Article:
Mechanistic studies of iron uptake into, and release from, Ferritins

Abdulqadir, Raz (2013) Mechanistic studies of iron uptake into, and release from, Ferritins. Masters thesis, University of East Anglia.

[img]
Preview
PDF
Download (16MB) | Preview

Abstract

Abstract
Iron is the most common and perhaps the most crucial transition metal. It is essential for
virtually all of life yet it is also potentially extremely toxic; therefore, how organisms handle iron
(iron metabolism) is of critical importance. Ferritins constitute a large family of iron storage
proteins that are found throughout life, in bacteria, archaea, plants and animals. The newly
discovered ferritin from the bloom-forming pennate diatom Pseudo-nitzschia multiseries is
similar to other eukaryotic ferritins that contains a ferroxidase centre but also contains a third site
(site C) only previously found in non-heme bacterial ferritins. The mechanism of iron uptake in
P. multiseries ferritin and the effect of substitution of residues at site C has been studied using
rapid reaction kinetic methods. These revealed that oxidation in PmFTN is very rapid suggesting
a distinct mechanism of iron uptake.
Bacterioferritin (BFR) is a unique heme-containing bacterial member of the ferritin family that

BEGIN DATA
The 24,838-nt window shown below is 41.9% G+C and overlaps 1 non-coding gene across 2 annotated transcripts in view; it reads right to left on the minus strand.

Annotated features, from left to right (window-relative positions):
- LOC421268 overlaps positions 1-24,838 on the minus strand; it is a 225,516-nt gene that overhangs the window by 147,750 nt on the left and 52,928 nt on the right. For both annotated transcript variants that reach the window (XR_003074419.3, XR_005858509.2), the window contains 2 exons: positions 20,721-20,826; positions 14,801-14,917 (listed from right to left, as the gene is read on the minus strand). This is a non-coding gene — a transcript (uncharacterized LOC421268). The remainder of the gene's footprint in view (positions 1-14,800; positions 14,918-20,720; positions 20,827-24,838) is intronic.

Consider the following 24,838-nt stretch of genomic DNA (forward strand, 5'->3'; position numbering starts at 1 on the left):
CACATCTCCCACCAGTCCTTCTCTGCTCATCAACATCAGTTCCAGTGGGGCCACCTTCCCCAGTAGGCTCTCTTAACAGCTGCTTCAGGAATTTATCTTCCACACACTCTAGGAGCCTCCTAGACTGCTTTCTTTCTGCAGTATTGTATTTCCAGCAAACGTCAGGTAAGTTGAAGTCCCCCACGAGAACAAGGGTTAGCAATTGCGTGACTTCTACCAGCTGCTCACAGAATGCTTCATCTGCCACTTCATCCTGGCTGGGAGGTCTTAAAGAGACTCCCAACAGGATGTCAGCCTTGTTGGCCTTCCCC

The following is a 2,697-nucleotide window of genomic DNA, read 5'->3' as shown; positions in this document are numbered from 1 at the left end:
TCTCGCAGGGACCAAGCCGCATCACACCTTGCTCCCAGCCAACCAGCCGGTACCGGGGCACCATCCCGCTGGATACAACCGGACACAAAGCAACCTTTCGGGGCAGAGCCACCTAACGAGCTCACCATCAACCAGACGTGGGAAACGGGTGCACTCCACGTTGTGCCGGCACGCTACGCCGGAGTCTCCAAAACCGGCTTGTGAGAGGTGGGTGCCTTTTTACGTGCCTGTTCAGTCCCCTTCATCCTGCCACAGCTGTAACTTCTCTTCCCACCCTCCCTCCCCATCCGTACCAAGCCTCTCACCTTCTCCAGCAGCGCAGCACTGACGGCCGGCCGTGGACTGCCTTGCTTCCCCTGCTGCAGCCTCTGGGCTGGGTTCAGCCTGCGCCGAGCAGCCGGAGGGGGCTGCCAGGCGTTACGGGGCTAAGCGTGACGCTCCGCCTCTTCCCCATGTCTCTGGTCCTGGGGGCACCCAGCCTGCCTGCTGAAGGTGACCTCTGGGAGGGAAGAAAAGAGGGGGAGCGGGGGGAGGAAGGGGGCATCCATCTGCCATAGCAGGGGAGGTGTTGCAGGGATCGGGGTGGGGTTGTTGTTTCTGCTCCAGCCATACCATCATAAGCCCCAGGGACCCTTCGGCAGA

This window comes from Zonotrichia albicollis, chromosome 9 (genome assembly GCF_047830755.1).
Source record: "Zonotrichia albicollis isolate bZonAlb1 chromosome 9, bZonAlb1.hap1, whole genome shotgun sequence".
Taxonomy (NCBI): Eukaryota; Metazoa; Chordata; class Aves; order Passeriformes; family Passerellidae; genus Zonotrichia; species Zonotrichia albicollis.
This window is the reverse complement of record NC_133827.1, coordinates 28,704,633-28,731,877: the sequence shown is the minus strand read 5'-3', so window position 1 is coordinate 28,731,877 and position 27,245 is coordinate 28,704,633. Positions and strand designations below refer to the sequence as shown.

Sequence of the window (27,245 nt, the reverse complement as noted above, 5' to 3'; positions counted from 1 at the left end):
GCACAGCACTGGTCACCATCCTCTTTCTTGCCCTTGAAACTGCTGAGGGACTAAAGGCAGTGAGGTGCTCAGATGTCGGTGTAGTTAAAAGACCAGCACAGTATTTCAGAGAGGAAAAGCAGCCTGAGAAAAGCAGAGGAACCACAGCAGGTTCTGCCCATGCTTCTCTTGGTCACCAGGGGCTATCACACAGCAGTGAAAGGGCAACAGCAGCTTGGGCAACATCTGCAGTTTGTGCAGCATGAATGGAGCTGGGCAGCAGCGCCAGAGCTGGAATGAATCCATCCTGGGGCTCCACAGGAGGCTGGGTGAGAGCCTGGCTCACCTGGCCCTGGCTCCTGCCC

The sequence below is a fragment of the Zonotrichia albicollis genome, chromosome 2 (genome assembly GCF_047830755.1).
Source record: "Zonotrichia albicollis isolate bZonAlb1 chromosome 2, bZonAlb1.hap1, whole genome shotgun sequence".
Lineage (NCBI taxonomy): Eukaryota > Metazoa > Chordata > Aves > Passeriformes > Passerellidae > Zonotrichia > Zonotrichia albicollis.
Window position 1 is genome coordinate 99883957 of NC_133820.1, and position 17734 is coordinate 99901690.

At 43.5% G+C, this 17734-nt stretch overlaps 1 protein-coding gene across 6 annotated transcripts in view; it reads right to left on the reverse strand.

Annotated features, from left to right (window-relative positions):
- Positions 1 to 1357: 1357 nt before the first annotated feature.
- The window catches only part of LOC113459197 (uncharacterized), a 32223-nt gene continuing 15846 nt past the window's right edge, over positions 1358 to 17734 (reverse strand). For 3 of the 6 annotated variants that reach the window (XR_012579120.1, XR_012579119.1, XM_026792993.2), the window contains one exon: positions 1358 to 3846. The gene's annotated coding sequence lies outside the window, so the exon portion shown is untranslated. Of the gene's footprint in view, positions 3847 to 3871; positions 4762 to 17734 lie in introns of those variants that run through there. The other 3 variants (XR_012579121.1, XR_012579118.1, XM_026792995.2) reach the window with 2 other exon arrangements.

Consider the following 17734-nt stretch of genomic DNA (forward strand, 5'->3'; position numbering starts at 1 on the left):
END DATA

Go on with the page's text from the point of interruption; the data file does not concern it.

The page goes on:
stores up to 2700 iron ions as a ferric oxyhydroxide phosphate mineral within its central cavity.
This core is surrounded by 24 identical protein subunits, each of which possesses a dinuclear iron
centre that catalyses the oxidation of Fe(II) to Fe(III). The heme-binding sites are sandwiched
between pairs of subunits and coordinated by two methionine residues (one from each subunit).
The heme groups play an important role in iron release, though understanding of this has been
hampered by the difficulty in obtaining fully heme-loaded protein that is isolated from overexpressing
bacterial cultures. Here, an in vitro heme-loading method is described and used to
generate BFR containing variable amounts of heme. Studies of iron release indicate increased
heme levels only marginally increases the rate of iron release and actually lowers the extent of
iron release. These results suggest that the reconstituted heme-loaded protein behaves differently
from naturally heme-loaded protein.

Item Type: Thesis (Masters)
Faculty \ School: Faculty of Science > School of Chemistry
Depositing User: Mia Reeves
Date Deposited: 05 Mar 2014 12:11
Last Modified: 05 Mar 2014 12:11
URI: https://ueaeprints.uea.ac.uk/id/eprint/47922
DOI:

Actions (login required)

View Item View Item